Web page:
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  4. Regimes and Repertoires
  5. Repertoires of Contention

Essentially, the first chapter introduces the idea of regimes by focusing on Aristotle, Robert Dahl, and Samuel Finer, but it is in chapter 2 that Tilly really begins to spell out his argument. With his inclination for diagrams, Tilly highlights the relationship between regimes and contentious politics; this section is paramount as it forms part of the basis of the preceding discussion.

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Tilly's classification of the relationship is simplistic, yet effective. He distinguishes between two dimensions of variation: "government capacity," or the effectiveness of the government's reach, and "democracy," or the degree to which individuals are both respected and protected by the law, with each being either "high" or "low" p.

The outcome is a matrix with government capacity and democracy as its axes p.

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Once this relationship has been established, various aspects of the discussion can be applied to the matrix of regime space, collective violence, and revolutions. For instance, with regards to revolutions, Tilly concludes that it is more difficult for revolutionaries to form an opposition in a country, such as Germany, that is democratic with high government capacity p. Hence, revolutions occur much more frequently in low-capacity-non-democratic regimes p. The following chapters are then spent exploring different aspects of the discussion: trajectories of change, collective violence, revolutions, and social movements.

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An interesting aspect of Tilly's argumentation is its form. Each of the chapters offers a wide range of historical examples to highlight his argument: we are even greeted with a discussion of the problems of "Peru, center of the Inca Empire" p. For instance, in the discussion on the trajectories of change, Tilly focuses on the closing days of the apartheid regime in South Africa. The first part of the discussion introduces the key actors the South African government and security forces, the African National Congress, and the Inkatha movement and how each one had the ability to either force change or to absorb potential change.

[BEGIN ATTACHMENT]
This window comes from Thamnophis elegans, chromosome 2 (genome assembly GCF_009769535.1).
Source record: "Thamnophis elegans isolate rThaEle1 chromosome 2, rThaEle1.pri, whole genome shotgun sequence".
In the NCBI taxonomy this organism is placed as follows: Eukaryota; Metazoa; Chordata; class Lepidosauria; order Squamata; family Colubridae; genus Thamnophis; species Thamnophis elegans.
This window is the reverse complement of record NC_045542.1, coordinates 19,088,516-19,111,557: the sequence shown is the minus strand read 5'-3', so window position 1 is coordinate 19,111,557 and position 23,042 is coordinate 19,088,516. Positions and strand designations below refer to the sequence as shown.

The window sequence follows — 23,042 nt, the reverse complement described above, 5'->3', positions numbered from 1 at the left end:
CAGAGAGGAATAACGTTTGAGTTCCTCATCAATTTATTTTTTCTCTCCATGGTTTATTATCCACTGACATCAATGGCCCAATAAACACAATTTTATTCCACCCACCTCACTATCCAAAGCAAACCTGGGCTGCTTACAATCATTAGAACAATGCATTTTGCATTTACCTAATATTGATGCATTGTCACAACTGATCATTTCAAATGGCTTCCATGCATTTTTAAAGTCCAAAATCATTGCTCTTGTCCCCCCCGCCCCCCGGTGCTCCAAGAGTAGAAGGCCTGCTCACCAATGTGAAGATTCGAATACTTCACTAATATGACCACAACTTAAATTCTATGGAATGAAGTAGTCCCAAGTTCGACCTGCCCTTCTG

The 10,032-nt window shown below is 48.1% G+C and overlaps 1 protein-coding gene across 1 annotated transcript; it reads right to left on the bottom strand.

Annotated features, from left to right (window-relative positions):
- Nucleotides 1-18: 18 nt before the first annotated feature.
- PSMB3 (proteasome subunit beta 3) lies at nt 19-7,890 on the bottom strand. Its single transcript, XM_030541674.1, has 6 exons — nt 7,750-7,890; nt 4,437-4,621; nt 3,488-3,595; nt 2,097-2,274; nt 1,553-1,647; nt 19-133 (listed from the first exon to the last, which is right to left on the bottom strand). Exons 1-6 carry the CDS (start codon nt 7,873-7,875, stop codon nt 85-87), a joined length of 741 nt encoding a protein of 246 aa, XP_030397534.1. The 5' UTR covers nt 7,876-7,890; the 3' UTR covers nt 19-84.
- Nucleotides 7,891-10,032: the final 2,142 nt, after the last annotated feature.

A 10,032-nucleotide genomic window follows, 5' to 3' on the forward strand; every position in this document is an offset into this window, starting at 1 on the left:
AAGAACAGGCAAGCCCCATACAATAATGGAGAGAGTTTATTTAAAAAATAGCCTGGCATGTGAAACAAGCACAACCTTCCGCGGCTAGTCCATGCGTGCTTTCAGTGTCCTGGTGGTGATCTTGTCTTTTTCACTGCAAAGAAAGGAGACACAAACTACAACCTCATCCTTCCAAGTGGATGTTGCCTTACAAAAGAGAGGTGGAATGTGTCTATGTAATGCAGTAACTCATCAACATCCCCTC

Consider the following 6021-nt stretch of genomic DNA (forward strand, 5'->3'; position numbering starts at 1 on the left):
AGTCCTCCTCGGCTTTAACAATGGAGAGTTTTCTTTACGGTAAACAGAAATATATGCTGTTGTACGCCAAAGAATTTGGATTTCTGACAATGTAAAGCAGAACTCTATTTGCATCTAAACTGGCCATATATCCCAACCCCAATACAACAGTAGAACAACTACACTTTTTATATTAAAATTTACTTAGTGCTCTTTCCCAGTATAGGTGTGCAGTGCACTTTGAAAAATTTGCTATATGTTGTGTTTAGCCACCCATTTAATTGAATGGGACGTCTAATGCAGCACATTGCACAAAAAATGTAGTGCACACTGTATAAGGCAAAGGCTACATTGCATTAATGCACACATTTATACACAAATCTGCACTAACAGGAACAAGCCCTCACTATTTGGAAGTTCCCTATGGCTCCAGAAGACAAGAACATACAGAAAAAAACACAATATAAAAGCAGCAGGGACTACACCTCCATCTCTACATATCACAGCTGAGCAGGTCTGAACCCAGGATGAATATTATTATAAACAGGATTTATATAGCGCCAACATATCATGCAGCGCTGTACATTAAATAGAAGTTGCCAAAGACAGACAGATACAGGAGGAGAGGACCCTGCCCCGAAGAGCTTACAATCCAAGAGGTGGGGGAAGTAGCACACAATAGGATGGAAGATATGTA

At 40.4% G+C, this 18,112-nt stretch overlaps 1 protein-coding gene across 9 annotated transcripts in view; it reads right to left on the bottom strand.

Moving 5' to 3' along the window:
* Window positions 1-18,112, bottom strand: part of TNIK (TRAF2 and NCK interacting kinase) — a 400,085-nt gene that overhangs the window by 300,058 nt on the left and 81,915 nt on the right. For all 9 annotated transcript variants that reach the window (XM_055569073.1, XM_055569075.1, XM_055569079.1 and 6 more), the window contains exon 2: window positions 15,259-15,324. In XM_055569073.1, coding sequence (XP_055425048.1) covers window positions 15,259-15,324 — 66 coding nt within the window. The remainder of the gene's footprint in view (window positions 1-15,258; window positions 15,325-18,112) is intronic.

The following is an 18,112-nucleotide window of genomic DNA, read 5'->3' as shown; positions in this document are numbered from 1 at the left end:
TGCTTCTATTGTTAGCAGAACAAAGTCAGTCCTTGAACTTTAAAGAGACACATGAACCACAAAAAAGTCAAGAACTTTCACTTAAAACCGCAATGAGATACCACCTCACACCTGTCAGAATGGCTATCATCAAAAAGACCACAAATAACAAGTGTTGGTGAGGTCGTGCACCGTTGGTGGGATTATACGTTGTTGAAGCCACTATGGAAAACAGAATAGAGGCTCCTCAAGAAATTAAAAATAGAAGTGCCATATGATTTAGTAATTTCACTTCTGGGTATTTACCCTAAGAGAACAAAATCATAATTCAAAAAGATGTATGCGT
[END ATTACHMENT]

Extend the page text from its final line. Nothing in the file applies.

Regimes and repertoires (eBook, ) []

This historical narrative is then related back to the theoretical framework established at the beginning of the book. Through his use of tables, bullet-points, and diagrams, Tilly is able to transpose the actual events onto the theory he has outlined. The next chapter that stands out is Tilly's discussion on "Revolution" chapter 7 , which focuses on the genocide of Rwanda. This event is not typically considered to have been a revolution, yet Tilly argues that, by expanding the definition of revolution, not only can we argue that the Rwandan genocide was revolutionary, but also that this "expanded definition better serves this book's purpose of explanation" p.

Following a justification as to why this expanded definition is needed, the discussion then shifts to ask "why do revolutions occur" p. In a few short pages, the reader is taken from Africa in the s to Europe between p. The trajectory of change that Tilly finds confirms neither accounts that emphasize top-down dynamics nor those that work from the bottom-up — He explores the interactions at the center of his model in separate chapters on collective violence, revolutions, and social movements and concludes with a chapter that summarizes his findings.

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The chapter on revolution is particularly provocative, challenging foundational assumptions about what does and does not constitute a revolution hint: Rwanda does. Some of the analytical sections of the book might seem overly abstract.

Regimes and Repertoires

However, part of the joy of Regimes is the amazing scope of concrete case material on which Tilly draws—from France to and Great Britain to to contemporary India, Peru, and South Africa, as well as the collapse of the Soviet Union and the genocide in Rwanda—with a reassuring competence to develop his hypotheses and to illustrate his arguments.

Dahl, On Democracy New Haven, In the preface, Tilly traces the origins of Regimes and Repertoires to regime-related material "extrude[d]" from Dynamics vii. Project MUSE promotes the creation and dissemination of essential humanities and social science resources through collaboration with libraries, publishers, and scholars worldwide. Forged from a partnership between a university press and a library, Project MUSE is a trusted part of the academic and scholarly community it serves. Built on the Johns Hopkins University Campus. This website uses cookies to ensure you get the best experience on our website.

Repertoires of Contention

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